A presentation on the frontier-era American Indian Wars by self-styled historian George Koukeas rankled audience members and blindsided members of the Englewood Historic Preservation Society on Jan. …
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A presentation on the frontier-era American Indian Wars by self-styled historian George Koukeas rankled audience members and blindsided members of the Englewood Historic Preservation Society on Jan. 29.
Koukeas, who runs Personal Protection Services, a security services company, presented a talk titled "The Real George Custer: Separating Fact from Political Bias" to the EHPS at the Brew on Broadway in downtown Englewood. The talk largely centered on the life and career of Lt. Col. George Custer, a controversial figure in the 19th-century Plains Indian wars, which saw native nations pushed from their homelands and herded onto government reservations.
Koukeas said his talk sought to exonerate figures like Custer and Army Col. Kit Carson, whom Koukeas said had seen their reputations tarnished by “biased activists pushing agendas.”
Koukeas repeatedly referred to Cheyenne Indian warriors as “baby killers” and “rapists,” citing the narratives of captives held hostage by the warriors.
Koukeas doubled down on his characterizations at the tail end of his talk, and said that the herding of Native American participants in the Battle of Little Bighorn, where Custer was killed, onto reservations was “poetic justice.”
Tensions boiled over during a question-and-answer section that followed the talk, beginning as several audience members took issue with Koukeas' portrayal of the Battle of Little Bighorn.
Jose Vialpando, who said later that he is of Kiowa descent, took exception to Koukeas' characterizations of Native Americans.
“They were fighting for their homelands,” Vialpando said.
“Well, you're an idiot,” Koukeas said.
Englewood Historic Preservation Society President Matt Crabtree took the microphone, and Koukeas left the gathering moments after the talk ended.
The heated scene was not what the Englewood Historic Preservation Society was expecting, Crabtree said.
“I've never had to cut a speaker off in all the years we've been doing these talks,” Crabtree said by phone after the event. “It was unfortunate because this was among our better-attended talks.”
Crabtree estimated the attendance at more than 50. He said the group has received complaints via email and Facebook following the event.
“This talk did not represent the views of the Englewood Historic Preservation Society,” Crabtree said. “We've never had a situation like this. We don't want to be controversial or cause conflict.”
Crabtree said Koukeas had done a previous presentation for the society, on “Buffalo” Bill Cody, that went off without a hitch. He said the group felt Koukeas was vetted as well as could be expected.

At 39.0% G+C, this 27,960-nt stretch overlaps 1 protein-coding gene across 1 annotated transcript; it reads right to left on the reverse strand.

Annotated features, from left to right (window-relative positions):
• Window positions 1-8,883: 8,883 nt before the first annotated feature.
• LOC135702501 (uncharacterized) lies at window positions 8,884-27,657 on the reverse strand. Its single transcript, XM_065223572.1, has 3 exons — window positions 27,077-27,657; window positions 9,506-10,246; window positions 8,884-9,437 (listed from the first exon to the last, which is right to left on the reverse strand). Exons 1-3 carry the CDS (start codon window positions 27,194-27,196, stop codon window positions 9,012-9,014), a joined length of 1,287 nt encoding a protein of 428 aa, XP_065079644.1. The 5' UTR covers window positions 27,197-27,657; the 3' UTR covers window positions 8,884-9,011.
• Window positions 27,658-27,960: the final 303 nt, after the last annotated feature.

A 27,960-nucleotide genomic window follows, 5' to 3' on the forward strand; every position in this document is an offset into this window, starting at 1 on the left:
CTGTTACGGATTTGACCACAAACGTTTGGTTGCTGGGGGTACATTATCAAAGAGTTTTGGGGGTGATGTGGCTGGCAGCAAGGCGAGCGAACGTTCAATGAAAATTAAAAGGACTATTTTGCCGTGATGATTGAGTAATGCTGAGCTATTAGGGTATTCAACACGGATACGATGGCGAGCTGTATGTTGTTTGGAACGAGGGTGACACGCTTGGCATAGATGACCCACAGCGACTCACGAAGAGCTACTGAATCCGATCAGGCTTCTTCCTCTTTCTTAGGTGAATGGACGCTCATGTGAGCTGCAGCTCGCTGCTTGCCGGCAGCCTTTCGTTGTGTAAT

“Short of asking for a full copy of someone's speech in advance, there's not much we can do to prevent someone from veering off like this.”
Koukeas previously presented at History Camp Colorado, a day-long history symposium.
"I had heard him before at History Camp, and I disagreed with him there too, but it wasn’t this presentation," said CJ Cullinan, EHPS's secretary. "This one felt so slanted, and even slanderous. It caught me off guard. I think it caught us all off guard. Although I will say it was interesting to have that much attendance."
Cullinan said she spoke to one couple who found the presentation interesting.
"It kind of brings up dialogue, doesn’t it? It allows us to say history is not static," she said. "Some people like things to be black and white and good and evil, and it’s just not."
Koukeas declined to comment for this article.
Vialpando said he saw the talk as an attempt to justify atrocities and dehumanize Native Americans.
“He was talking as if native people were street gangs,” Vialpando said by phone after the event. “He talked about Indian attacks on whites, but failed to mention that many of the attacks he was referring to were committed by refugees fleeing Colorado after the Sand Creek Massacre. And, let's be honest, we're talking about the desperate actions of people who were victims of genocide.”
The Sand Creek Massacre was an attack by American troops on an Arapaho and Cheyenne camp in November 1864, according to the National Park Service. Soldiers killed around 230 Native Americans, mostly women and children, and mutilated their bodies.
Vialpando said he was disturbed by Koukeas' presentation but was heartened by people who pushed back against his characterizations.
“There were real humans in the room that night,” Vialpando said. “I don't want conflict. I want people to love each other and learn from each other.”
The Englewood Historic Preservation Society holds presentations on the final Monday of every month. The group's next presentation, on Feb. 26, will be Crabtree's telling of the life of Nikola Tesla. He said it promises to be electrifying.
Crabtree will present the talk at 2:30 p.m. at the Englewood Public Library at 1000 Englewood Parkway, and 6:30 p.m. at the Brew on Broadway at 3445 S. Broadway. Visit historicenglewood.com for more information.
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